A commodity exchange market, in its simplest form, acts as an intermediary between a seller (farmer) and buyer (consumer) of the commodity. However, with the growth of modern agricultural practices (and industries), the functions of a commodity exchange have increased.
Now-a-days a commodity exchange generally involves many parties who provide risk management solutions in the form of commodity derivatives to businesses. A commodity derivative product is basically an agreement to buy or sell the particular product in the future at a current specified price.
The objective of a derivative product is to protect buyers from fluctuations in the market price and to offer a fair price mechanism to sellers of the commodities.
There is a need to connect farmers in rural areas with the operations of the Pakistan Mercantile Exchange
The theoretical foundations of a commodity exchange advocates devising mechanism for farmers to minimise their losses and access the best possible market rates. With the establishment of the Chicago Mercantile Exchange in 1898, modern commodity exchanges have started offering risk management derivative products (forward and options) to investors.
A modern commodity exchange generally offers trade in three broad categories; crops, metals and energy. The crops include offering futures contracts in sugar, rice, wheat, cotton, chillies, palm oil, potato, coffee etc. The category of metals includes silver, gold, aluminium, steel, iron etc. Similarly, the category of energy includes futures contracts in oil, gas, electricity etc.
The Pakistan Mercantile Exchange (PMEX), established in 2002 under the name of National Commodity Exchange, is the sole commodity exchange working in the country offering futures contract of nine commodities. The annual turnover at the PMEX in last year was Rs710bn with more than 15pc average annual returns.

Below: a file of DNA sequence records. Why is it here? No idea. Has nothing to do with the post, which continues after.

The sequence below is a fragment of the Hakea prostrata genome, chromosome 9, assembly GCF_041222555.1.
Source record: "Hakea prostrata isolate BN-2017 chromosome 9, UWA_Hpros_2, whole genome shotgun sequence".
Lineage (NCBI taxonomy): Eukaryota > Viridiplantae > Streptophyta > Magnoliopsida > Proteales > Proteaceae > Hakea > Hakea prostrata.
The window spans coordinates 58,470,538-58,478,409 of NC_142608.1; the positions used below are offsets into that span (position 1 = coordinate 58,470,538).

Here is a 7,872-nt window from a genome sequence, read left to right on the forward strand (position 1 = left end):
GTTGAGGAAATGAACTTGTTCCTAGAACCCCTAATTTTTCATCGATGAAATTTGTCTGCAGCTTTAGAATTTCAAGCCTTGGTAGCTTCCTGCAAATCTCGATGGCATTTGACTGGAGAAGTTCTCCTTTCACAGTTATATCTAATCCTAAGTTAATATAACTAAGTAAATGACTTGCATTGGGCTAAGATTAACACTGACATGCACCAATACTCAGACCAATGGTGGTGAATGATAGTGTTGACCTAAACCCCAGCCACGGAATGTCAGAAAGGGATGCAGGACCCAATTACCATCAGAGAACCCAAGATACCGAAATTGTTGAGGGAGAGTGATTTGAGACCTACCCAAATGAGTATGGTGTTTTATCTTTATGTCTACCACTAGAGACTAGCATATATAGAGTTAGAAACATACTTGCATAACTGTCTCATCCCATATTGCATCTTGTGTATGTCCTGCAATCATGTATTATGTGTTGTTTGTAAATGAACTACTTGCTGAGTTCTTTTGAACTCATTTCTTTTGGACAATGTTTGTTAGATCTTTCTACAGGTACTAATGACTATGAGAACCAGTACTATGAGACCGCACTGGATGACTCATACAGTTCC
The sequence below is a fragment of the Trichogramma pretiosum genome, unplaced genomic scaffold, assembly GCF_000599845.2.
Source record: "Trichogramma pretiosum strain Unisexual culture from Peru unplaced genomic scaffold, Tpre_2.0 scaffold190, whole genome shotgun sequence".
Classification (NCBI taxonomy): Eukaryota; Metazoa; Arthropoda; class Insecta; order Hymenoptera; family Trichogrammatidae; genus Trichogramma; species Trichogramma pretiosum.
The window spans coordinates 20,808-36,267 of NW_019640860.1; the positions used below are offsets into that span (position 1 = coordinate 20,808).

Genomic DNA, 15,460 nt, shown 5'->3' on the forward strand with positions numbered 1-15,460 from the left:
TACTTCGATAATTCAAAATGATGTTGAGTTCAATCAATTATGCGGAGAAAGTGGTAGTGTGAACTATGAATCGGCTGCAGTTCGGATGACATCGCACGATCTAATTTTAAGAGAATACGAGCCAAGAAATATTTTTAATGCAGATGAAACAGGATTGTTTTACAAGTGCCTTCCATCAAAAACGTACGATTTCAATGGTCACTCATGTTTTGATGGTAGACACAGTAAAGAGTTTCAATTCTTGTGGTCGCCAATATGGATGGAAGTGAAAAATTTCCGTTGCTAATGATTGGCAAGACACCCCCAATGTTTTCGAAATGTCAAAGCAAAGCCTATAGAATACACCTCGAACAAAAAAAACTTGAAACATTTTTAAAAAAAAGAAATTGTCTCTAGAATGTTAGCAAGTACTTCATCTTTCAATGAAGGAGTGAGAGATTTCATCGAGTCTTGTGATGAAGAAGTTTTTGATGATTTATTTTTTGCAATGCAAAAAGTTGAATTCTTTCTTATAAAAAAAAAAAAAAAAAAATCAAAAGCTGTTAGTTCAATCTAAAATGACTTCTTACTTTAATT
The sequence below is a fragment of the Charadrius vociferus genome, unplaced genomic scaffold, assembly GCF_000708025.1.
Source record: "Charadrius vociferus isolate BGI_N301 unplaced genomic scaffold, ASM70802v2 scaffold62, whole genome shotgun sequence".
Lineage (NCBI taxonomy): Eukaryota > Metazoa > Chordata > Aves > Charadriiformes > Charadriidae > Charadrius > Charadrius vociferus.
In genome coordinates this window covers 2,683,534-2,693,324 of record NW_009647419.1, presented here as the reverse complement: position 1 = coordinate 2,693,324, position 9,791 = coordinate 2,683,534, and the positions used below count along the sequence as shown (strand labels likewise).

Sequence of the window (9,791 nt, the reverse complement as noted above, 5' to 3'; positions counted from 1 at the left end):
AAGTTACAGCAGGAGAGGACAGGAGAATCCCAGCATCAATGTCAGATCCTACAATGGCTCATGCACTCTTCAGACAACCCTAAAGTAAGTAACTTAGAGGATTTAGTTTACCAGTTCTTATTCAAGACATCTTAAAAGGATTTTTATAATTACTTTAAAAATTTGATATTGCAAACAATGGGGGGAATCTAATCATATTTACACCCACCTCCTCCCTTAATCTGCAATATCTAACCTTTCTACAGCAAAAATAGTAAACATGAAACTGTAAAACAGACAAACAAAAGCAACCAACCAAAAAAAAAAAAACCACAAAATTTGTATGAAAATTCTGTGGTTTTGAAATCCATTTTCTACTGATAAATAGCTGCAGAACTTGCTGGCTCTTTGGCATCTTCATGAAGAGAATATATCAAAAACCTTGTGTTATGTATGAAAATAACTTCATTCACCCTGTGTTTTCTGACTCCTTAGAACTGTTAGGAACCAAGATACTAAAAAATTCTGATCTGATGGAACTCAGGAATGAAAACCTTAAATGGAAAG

However, the original purpose of a commodity exchange — to serve the needs of farmers — is not genuinely reflected in the PMEX. There are various factors responsible for the non-participation of the farmers’ community in the operations of PMEX including financial illiteracy, lack of access to capital, absence of branch networks in rural areas etc.
There is a need to connect farmers in rural areas with the operations of the PMEX to offer them fair price mechanism and to increase their incomes.
To achieve this objective, international experiences can be studied. For example, in Kenya, the Agricultural Commodity Exchange has been established to link the small-scale farmers with the national and regional commodity markets.
It employs the use of information technology to disseminate the prices of various agricultural crops among farmers. It also serves as a clearing house and arranges logistics hereby providing best fair price to the farmers.
Similarly, in India, the working of E-Choupal is helping the farmers to access the regional market by sharing national-level price information at the village level. The E-Choupal system has enabled farmers to access the best market price through the use of information technology.
The learning from these experiences can be applied in Pakistan to link small and medium size farmers with the PMEX by using information technology to know the latest market prices and trends.
The turnover of PMEX can be significantly increased by establishing trading and clearing platforms at the district level.
Further, to encourage farmers to sell their produce through a commodity exchange, the PMEX should design financial incentives and promote its working in the rural areas where the middleman usually exploits farmers.
In addition to this, the government should help the PMEX to establish its trading centres in the agricultural areas of central Punjab, interior Sindh and KP. It should also facilitate farmers in accessing the latest price information.
The writer teaches at AIOU, Islamabad.
Published in Dawn, Business & Finance weekly, September 12th, 2016